Encyclopædia Britannica, Ninth Edition/Azotus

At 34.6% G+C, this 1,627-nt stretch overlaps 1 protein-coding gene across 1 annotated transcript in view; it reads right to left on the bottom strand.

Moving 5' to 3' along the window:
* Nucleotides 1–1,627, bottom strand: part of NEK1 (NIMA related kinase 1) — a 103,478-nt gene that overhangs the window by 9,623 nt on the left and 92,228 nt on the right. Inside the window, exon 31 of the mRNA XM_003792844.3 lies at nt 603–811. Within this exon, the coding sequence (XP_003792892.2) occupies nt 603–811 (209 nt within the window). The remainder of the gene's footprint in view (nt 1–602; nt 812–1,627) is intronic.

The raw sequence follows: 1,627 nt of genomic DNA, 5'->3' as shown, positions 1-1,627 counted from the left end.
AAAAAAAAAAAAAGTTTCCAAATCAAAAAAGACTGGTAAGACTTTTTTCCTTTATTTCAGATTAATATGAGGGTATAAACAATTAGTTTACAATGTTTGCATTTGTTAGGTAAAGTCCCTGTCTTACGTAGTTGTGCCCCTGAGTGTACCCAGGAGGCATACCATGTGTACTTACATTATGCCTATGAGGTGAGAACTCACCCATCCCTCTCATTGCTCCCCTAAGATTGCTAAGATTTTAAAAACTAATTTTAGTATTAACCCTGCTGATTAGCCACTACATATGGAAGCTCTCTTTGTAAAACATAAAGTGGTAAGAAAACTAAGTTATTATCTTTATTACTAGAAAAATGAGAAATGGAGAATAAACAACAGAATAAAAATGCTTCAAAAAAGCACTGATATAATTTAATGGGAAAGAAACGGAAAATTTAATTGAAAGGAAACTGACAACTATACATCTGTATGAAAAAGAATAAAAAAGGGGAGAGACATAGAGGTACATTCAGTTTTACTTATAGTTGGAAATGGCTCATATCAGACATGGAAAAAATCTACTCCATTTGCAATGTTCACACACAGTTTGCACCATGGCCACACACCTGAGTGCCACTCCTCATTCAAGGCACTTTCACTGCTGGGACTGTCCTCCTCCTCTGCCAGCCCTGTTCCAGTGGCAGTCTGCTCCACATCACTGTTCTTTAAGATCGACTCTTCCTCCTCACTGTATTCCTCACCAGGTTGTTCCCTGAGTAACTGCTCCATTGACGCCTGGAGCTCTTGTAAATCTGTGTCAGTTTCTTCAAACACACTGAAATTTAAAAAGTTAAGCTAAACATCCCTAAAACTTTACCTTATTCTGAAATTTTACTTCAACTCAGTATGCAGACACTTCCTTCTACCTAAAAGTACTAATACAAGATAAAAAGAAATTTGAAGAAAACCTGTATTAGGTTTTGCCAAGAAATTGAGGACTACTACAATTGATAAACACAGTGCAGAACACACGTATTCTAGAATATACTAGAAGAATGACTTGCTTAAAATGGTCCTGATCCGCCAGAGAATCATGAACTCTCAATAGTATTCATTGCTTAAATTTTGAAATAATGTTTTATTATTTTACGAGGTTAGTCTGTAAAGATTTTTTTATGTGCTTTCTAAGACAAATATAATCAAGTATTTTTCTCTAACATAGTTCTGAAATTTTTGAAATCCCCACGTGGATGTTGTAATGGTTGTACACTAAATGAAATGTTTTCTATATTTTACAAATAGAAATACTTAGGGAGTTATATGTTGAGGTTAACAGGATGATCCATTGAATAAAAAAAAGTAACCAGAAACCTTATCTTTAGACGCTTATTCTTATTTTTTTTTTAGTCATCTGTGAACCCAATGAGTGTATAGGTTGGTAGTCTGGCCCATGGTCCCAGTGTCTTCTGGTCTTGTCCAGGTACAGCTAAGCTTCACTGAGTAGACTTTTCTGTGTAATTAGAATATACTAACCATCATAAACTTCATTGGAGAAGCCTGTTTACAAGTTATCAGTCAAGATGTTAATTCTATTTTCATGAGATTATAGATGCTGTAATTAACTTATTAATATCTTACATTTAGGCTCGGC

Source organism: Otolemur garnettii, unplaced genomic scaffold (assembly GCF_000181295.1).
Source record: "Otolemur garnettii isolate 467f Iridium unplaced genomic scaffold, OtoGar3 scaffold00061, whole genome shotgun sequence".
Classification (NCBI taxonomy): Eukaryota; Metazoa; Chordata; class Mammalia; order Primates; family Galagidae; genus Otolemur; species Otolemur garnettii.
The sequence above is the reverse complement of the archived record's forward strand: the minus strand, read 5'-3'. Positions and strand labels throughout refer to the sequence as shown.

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AZOTUS, the name given by Greek and Roman writers to Ashdod, or Eshdod, an ancient city of Palestine, now represented by a few remains in the little village of Esdud, in the pashalik of Acre. It was situated a short distance inland from the Mediterranean, on the usual military route between Syria and Egypt, about 18 geographical miles N.E. of Gaza. As one of the five chief cities of the Philistines, and the seat of the worship of Dagon, it maintained, down even to the days of the Maccabees, a vigorous, though somewhat intermittent, independence against the power of the Israelites, by whom it was nominally assigned to the territory of Judah. In spite of its being dismantled by Uzziah, and somewhat later, in 731 B.C., captured by the Assyrians, it was strong enough in the next century to resist the assaults of Psammetichus for twenty-nine years. Ptestored by the Roman Gabinius from the ruins in which it had been left by the Jewish wars, it was presented by Augustus to Salome, the sister of Herod. It became the seat of a bishop early in the Christian era, but seems never to have attained any importance as a town.